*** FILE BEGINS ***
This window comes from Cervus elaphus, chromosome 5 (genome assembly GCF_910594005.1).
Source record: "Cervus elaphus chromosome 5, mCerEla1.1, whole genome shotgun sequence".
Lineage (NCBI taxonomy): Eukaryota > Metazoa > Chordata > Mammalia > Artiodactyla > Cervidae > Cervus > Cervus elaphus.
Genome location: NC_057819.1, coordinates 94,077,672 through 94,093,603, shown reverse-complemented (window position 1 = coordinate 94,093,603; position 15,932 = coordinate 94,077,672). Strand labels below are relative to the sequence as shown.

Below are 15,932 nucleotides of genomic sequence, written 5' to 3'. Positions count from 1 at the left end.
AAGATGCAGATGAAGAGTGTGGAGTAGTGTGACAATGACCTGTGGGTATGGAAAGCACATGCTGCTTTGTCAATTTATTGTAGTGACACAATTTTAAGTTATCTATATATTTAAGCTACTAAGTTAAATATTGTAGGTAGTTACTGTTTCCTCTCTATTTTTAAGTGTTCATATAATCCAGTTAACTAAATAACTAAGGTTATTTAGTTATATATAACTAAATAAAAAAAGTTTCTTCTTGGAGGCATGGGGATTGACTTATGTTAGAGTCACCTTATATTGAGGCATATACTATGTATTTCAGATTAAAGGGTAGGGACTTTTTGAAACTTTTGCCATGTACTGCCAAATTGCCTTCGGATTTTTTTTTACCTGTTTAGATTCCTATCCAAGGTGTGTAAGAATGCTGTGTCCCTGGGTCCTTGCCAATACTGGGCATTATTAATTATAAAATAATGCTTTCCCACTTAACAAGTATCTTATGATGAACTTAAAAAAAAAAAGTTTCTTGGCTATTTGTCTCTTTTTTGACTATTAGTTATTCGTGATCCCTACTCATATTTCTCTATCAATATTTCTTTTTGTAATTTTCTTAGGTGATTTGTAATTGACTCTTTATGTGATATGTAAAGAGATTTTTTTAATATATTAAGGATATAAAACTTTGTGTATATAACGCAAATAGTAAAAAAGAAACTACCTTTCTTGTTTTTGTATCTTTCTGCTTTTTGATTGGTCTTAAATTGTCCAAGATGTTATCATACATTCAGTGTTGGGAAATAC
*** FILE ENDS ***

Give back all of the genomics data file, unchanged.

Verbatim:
This window comes from Cervus elaphus, chromosome 5 (genome assembly GCF_910594005.1).
Source record: "Cervus elaphus chromosome 5, mCerEla1.1, whole genome shotgun sequence".
Lineage (NCBI taxonomy): Eukaryota > Metazoa > Chordata > Mammalia > Artiodactyla > Cervidae > Cervus > Cervus elaphus.
Genome location: NC_057819.1, coordinates 94,077,672 through 94,093,603, shown reverse-complemented (window position 1 = coordinate 94,093,603; position 15,932 = coordinate 94,077,672). Strand labels below are relative to the sequence as shown.

Below are 15,932 nucleotides of genomic sequence, written 5' to 3'. Positions count from 1 at the left end.
AAGATGCAGATGAAGAGTGTGGAGTAGTGTGACAATGACCTGTGGGTATGGAAAGCACATGCTGCTTTGTCAATTTATTGTAGTGACACAATTTTAAGTTATCTATATATTTAAGCTACTAAGTTAAATATTGTAGGTAGTTACTGTTTCCTCTCTATTTTTAAGTGTTCATATAATCCAGTTAACTAAATAACTAAGGTTATTTAGTTATATATAACTAAATAAAAAAAGTTTCTTCTTGGAGGCATGGGGATTGACTTATGTTAGAGTCACCTTATATTGAGGCATATACTATGTATTTCAGATTAAAGGGTAGGGACTTTTTGAAACTTTTGCCATGTACTGCCAAATTGCCTTCGGATTTTTTTTTACCTGTTTAGATTCCTATCCAAGGTGTGTAAGAATGCTGTGTCCCTGGGTCCTTGCCAATACTGGGCATTATTAATTATAAAATAATGCTTTCCCACTTAACAAGTATCTTATGATGAACTTAAAAAAAAAAAGTTTCTTGGCTATTTGTCTCTTTTTTGACTATTAGTTATTCGTGATCCCTACTCATATTTCTCTATCAATATTTCTTTTTGTAATTTTCTTAGGTGATTTGTAATTGACTCTTTATGTGATATGTAAAGAGATTTTTTTAATATATTAAGGATATAAAACTTTGTGTATATAACGCAAATAGTAAAAAAGAAACTACCTTTCTTGTTTTTGTATCTTTCTGCTTTTTGATTGGTCTTAAATTGTCCAAGATGTTATCATACATTCAGTGTTGGGAAATAC